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MUSCLE Coin Images Seibersdorf  (CIS)
Benchmark Competition 2006                                                                             

For further details please visit


or contact

Michael Nölle

Video and Safety Technology


Michael Rubik

High Performance Image Processing Unit

ARC Seibersdorf research GmbH

A-2444 Seibersdorf


Allan Hanbury

PRIP, Vienna University of Technology

The changeover from 12 European currencies to the Euro created a unique situation. Great volumes of money had to be physically returned to the national banks of the member states. Charity organisations took the opportunity to appeal for funds. In Austria alone, the charitable donations amounted to several hundred tons of cash. Unfortunately, the coins could only be collected as a potpourri of currencies and are practically worthless unless they can be returned sorted to the national banks. The sheer volume of material rules out any attempt to separate the money manually and calls for an automatic processing device.


The coins originate from more than 100 countries. In general,  the material is not in mint condition. Circulation over decades has caused abrasion and dirtiness. It might be surprising that frequently the mint process itself is less accurate than one might expect. Out of centre imprints occur as well as noticeable changes of the coin die over the years. For classification purposes, more than 2000 different coin faces of over 600 different coin types were chosen, and the necessary data was collected. This defines the training data within the CIS Benchmark. The training data together with more than 60,000 coin images to be used as the test data set constitute the MUSCLE CIS-Benchmark. The data are available through the MUSCLE Benchmarking website


Originally, the training data were collected for the automatic coin sorting device called Dagobert which was built at ARC Seibersdorf research GmbH and which successfully sorted the donations and thereby restored the face value of the coins.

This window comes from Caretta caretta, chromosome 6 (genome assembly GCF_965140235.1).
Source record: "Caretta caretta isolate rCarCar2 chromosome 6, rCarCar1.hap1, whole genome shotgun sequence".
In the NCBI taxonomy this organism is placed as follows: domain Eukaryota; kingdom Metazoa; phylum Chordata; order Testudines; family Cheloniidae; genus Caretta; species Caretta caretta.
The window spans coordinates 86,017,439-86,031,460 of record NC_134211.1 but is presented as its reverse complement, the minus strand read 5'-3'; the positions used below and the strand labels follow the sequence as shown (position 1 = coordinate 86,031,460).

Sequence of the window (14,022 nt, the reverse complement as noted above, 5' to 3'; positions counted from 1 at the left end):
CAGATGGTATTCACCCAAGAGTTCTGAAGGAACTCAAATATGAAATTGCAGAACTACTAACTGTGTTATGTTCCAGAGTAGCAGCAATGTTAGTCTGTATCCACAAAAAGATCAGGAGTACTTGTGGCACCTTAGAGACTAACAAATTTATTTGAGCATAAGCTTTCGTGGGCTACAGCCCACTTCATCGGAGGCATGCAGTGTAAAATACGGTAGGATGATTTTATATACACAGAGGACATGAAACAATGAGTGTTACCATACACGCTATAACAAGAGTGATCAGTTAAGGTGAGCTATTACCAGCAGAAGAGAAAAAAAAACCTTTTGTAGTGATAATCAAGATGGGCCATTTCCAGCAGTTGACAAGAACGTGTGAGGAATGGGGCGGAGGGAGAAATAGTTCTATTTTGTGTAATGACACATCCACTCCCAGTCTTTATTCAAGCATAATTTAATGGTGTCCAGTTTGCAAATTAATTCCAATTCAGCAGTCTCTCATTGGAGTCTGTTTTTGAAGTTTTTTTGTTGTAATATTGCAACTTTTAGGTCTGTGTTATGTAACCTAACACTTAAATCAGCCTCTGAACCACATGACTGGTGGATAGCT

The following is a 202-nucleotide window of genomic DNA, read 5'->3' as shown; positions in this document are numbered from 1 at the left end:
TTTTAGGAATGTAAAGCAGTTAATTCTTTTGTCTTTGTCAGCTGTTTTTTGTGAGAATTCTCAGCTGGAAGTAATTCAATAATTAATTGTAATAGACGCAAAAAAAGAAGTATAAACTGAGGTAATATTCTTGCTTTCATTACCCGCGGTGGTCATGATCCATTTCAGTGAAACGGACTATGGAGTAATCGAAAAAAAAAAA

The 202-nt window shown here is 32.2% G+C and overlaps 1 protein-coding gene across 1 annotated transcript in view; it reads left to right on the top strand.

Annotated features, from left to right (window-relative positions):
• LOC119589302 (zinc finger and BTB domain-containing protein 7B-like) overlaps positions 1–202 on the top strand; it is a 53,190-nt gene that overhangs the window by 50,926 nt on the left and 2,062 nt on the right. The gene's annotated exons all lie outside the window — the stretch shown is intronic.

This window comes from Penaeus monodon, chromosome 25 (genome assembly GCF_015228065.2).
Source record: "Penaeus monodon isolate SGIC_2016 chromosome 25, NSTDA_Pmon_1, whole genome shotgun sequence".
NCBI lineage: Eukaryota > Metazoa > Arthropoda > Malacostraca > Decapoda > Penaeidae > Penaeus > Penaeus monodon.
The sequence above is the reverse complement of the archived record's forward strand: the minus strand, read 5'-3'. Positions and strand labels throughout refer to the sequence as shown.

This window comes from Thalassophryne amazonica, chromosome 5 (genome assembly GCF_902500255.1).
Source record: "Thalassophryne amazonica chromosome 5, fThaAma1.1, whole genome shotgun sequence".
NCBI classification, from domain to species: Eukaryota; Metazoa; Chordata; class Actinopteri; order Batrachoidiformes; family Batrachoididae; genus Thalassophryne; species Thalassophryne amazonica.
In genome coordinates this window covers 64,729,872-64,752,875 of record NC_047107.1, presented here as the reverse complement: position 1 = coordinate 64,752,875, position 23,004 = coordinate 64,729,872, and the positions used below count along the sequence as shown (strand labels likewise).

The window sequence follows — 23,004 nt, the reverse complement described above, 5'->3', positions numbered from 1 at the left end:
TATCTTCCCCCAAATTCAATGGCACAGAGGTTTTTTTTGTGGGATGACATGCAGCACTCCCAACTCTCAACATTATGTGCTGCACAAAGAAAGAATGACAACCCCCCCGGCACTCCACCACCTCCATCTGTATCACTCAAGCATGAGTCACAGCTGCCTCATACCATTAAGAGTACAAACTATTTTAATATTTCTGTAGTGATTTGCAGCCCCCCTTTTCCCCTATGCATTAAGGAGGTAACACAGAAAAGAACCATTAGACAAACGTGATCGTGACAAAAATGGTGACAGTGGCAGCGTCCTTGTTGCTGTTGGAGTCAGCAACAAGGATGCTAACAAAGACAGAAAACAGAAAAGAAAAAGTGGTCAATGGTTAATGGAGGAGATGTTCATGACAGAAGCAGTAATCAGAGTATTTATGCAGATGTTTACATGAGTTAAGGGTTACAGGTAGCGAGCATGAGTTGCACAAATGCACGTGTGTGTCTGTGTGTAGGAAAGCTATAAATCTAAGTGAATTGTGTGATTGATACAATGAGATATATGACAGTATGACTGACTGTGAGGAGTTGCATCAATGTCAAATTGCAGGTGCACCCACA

The acquired training data comprises a value in itself as it can be used to evaluate object recognition algorithms on a very large set of objects to be recognised. The test data set of the CIS Benchmark contains additional information of the true coin type and coin face for every image. This eases the performance evaluation of classification algorithms.


To foster the development of robust recognition and image search algorithms, MUSCLE is organising the CIS-Benchmark Competition 2006, which will make use of the CIS-Benchmark data. The call is open to researchers/groups who want to demonstrate the recognition performance of their algorithms. In order to participate, visit the CIS – Benchmark Competition 2006 website. Training protocols, formats for the results, training data and other important information is available there.


The results of the CIS-Benchmark competition 2006 will be presented at a MUSCLE workshop which will be held in September, 2006, together with the 28th Annual Symposium of the German Association for Pattern Recognition (DAGM06) in Berlin and gives the opportunity to present your solutions. The winning approach will be awarded a prize of €1500 sponsored by MUSCLE (although we reserve the right to split the prize in the event of a tie at first place).

MUSCLE is a European Network of Excellence that aims at fostering close collaboration between research groups in multimedia data-mining on the one hand and machine learning on the other (